Drainage anomalies have provided important clues as well.

Soldotna Creek, for instance, wraps around the main producing part of the Swanson River field.

“It’s hard to avoid seeing the importance of drainage anomalies when you see this,” Buthman said. “A full half of the production of Swanson River has come from this circular drainage anomaly.”

Happy Valley has a nosing drainage anomaly where Deep Creek flows that reveals a surface expression of the structure, he said.

“The discovery we just made at Seaview, you see the same sort of thing with the Anchor River,” he said. “We don’t have outcrops there, but we still see the same nosing.”

Hilcorp has found success using modern gravity gradiometry to correct seismic data for velocity issues.

The company takes seismic and traces the reflectors and inputs density data from the wells.

“You end up with a cross section which is a density solution of seismic traced time contours,” Buthman said.”

The process then employs a combination of observed gravity, and calculated gravity.

“After you trace the seismic lines, we have to work these polygons until we get a match between the observed and the calculated,” Buthman said.

“It’s interesting that when you get up on the hinge areas of folds, when you get low density material, which ... means you have low velocity - kind of a tipoff you might have gas sitting there,” he said.

“We take the density control from the model, invert that for velocity, and then we go back to our time data, and correct it.”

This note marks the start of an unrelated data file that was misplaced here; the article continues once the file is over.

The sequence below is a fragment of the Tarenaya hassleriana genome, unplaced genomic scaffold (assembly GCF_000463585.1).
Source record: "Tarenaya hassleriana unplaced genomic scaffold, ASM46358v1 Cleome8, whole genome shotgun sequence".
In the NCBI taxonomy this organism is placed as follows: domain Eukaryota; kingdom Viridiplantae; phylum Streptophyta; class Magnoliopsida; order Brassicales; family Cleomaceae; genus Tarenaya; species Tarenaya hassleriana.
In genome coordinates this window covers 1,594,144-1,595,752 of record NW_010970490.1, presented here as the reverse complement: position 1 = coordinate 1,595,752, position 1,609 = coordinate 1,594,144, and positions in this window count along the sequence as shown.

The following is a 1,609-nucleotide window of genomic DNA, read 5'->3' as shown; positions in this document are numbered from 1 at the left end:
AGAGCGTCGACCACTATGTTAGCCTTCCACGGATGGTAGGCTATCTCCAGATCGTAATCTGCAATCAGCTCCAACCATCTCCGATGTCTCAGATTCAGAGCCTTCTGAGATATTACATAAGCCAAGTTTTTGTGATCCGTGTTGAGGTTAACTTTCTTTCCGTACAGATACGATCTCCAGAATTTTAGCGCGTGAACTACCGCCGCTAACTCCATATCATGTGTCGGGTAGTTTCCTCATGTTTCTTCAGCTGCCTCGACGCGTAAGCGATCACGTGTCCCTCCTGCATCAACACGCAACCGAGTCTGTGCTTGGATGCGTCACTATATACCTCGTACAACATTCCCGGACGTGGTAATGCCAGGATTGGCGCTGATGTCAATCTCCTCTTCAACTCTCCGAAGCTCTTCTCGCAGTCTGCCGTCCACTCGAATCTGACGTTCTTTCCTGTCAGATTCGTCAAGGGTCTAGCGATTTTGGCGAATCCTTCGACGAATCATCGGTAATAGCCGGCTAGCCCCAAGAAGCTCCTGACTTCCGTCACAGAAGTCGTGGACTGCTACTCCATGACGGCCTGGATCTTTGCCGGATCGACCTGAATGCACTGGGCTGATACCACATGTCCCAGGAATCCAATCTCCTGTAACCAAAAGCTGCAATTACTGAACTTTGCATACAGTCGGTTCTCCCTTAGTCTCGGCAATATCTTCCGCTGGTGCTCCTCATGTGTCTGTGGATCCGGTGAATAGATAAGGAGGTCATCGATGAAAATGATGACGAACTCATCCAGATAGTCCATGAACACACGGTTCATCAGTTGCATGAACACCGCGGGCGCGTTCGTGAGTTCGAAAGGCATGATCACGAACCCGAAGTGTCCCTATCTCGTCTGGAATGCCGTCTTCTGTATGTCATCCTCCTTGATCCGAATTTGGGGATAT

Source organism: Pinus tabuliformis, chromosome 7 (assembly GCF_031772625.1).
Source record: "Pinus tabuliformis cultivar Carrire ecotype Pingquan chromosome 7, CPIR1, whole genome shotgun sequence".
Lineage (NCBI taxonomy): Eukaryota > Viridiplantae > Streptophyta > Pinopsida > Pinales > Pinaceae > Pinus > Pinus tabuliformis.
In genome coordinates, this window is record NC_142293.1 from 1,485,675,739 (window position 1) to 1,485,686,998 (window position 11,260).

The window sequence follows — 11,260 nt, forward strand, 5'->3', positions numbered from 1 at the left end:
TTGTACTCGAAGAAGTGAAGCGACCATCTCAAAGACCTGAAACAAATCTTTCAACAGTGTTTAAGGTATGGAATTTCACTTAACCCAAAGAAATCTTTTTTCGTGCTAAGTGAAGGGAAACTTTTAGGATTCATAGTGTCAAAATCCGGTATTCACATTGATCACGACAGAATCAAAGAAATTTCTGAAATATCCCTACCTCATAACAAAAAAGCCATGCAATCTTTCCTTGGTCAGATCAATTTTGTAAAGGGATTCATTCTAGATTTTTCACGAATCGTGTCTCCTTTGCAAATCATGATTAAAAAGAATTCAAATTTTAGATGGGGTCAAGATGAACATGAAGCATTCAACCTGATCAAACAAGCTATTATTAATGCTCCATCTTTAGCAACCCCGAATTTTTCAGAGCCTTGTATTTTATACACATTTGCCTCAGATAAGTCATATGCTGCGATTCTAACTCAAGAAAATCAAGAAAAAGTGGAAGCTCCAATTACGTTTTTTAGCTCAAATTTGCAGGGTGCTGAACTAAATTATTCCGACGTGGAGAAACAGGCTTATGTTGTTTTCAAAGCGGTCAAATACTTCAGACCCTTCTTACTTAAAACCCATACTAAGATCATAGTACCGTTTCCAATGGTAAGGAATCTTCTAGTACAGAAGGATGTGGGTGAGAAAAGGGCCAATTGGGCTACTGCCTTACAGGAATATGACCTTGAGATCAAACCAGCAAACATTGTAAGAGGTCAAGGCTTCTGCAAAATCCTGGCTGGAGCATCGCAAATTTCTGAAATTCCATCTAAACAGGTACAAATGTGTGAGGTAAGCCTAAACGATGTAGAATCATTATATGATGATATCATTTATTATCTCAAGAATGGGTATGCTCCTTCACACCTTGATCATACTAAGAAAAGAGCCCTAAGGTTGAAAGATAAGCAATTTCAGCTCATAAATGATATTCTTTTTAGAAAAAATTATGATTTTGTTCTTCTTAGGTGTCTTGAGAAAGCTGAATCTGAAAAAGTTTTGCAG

Finally, the company looks at selected drill wells.

“There were 166 wells drilled in Alaska prior to the first commercial discovery at Swanson River; the smartest people in the world from the biggest oil companies in the world had drilled 166 wells in the state before the first commercial discovery,” Buthman said.

“Before the really Big Kahuna was found - Prudhoe Bay - there were a total of 567 wells drilled ... so this a humbling exercise how long it really took and what stick-with-it it took.”

In locating the Seaview discovery well, Hilcorp drilled 600-foot stratigraphic test wells using a water well rig.

“We logged them, correlated them, mapped them, and we drilled our discovery well: Seaview No. 8,” he said.

Lower Cook Inlet

Buthman said Hilcorp is working 3D seismic data it acquired in the fall of 2019 in lower Cook Inlet, and the company has taken some exploration licenses offshore at Iniskin.

The seismic has produced some prospects, notably the Blackbill prospect, where early interpretations from seismic reveal a “beautiful four-way structure ... it’s a 65,000 acre beautiful four-way closure with an oil discovery on top; we kind of like those sort of things.”

“We’re working on it; the only issue is it’s shallow, and that’s why ARCO really didn’t develop it at the time,” he said.

Buthman said Blackbill will be the first Cretaceous commercial production in the Cook Inlet basin.

Relatively nearby, the Iniskin is another interesting but challenging prospect.

“Why we liked it was … we don’t like the reservoir, nobody does, but what we like is you’ve got about 9,000 feet of source rock there, right along the Bruin Bay fault in a similar structural position to the largest oil field in the basin which is McArthur River - which made about 650 million barrels of oil so far. That was our analog there.”

Buthman said the Zappa No. 1 well, drilled there in the 1950s, had big gas shows and tested from 100 barrels per day to 400 bpd from the Tuxedni.